Commentary

Why 'Multichannel' Creates 'Hunger Games' Mentality

Home Depot’s marketing department had a ‘Hunger Games’ problem, according to Erin Everhart, Senior Manager of Media Strategy at the home improvement giant.

Whenever any money would be made available to achieve a goal, different teams -- search, social, etc. -- would all but kill each for their share.

The solution? “We’ve had to eliminate silos,” Everhart told attendees of MediaPost’s Brand Marketing Summit, on Thursday.

Now, “We’re not organized by the channel, we’re organized by the business line.”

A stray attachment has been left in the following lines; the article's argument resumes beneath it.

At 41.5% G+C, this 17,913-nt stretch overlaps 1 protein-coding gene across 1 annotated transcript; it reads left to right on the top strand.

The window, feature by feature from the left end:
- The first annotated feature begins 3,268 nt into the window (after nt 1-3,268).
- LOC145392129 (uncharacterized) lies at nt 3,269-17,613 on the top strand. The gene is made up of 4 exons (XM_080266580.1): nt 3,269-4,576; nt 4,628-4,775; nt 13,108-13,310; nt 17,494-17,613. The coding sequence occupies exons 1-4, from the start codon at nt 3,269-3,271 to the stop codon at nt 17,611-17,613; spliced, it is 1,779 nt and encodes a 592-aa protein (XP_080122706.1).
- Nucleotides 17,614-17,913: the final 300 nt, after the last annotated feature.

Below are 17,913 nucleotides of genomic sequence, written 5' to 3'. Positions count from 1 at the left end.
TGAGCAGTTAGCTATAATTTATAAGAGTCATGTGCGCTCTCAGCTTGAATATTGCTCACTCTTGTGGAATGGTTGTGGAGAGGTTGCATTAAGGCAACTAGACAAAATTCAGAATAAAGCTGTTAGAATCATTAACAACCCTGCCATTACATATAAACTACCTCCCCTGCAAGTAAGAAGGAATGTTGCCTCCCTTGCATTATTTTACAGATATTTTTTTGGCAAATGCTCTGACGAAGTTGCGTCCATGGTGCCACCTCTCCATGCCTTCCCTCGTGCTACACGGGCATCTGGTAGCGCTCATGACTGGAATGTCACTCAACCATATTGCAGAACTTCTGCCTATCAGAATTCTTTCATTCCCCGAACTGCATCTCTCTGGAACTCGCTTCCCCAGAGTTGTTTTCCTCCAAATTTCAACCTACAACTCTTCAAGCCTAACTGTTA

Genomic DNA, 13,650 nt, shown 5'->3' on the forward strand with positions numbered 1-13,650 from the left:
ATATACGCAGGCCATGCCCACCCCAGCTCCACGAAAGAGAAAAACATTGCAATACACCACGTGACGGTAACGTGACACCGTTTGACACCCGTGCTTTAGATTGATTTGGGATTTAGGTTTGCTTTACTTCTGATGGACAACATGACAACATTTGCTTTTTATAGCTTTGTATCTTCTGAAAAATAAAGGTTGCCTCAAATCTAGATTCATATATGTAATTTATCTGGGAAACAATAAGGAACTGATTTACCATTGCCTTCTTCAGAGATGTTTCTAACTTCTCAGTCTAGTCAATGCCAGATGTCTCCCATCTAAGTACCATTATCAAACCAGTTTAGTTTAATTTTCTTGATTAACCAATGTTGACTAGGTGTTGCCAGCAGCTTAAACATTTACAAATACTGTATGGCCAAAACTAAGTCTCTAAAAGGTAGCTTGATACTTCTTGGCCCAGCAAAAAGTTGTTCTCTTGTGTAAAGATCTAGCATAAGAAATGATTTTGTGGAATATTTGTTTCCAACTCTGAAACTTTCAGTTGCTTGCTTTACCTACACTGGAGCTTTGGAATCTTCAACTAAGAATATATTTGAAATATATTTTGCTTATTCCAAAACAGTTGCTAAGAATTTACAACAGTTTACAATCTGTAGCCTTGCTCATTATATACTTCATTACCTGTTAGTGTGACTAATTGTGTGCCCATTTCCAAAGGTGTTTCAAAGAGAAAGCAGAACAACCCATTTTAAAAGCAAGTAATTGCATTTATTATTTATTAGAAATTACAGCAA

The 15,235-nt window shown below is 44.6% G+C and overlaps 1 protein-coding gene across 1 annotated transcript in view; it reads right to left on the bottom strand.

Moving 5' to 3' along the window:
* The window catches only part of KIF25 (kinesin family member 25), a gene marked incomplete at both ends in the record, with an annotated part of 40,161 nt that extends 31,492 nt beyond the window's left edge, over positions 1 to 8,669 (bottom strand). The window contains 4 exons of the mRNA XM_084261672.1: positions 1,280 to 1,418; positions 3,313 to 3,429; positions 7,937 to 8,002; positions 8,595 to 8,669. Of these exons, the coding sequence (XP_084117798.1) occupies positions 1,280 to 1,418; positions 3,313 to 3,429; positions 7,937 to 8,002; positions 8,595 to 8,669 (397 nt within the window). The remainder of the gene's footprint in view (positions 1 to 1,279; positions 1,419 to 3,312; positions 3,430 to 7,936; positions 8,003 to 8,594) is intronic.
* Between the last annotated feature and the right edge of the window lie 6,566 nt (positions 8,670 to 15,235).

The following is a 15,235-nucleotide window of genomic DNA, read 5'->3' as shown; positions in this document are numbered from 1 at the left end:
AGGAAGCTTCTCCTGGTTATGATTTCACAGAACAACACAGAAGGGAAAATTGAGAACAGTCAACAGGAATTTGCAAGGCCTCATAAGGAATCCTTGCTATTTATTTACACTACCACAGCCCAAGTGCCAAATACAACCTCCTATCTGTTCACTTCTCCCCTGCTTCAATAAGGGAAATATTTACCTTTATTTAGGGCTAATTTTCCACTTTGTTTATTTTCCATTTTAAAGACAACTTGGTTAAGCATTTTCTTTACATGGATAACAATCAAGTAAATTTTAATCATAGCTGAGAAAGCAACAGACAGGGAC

Everhart doesn’t even like the term multichannel -- she prefers omnichannel, which, to her, suggests more “mixing” of channels.

The shift is increasingly critical as consumers’ attention spans continue to shorten as they sift through ever more content on ever more screens.

“We cannot be entertained by one thing at a time anymore,” Everhart said. “As advertisers, we’re competing with thing that have never been competition before.” Indeed, “We’re not competing for media placement -- we’re competing for attention.”

To overcome this immense challenge, it’s more important than ever for marketing teams to work together, Everhart added.

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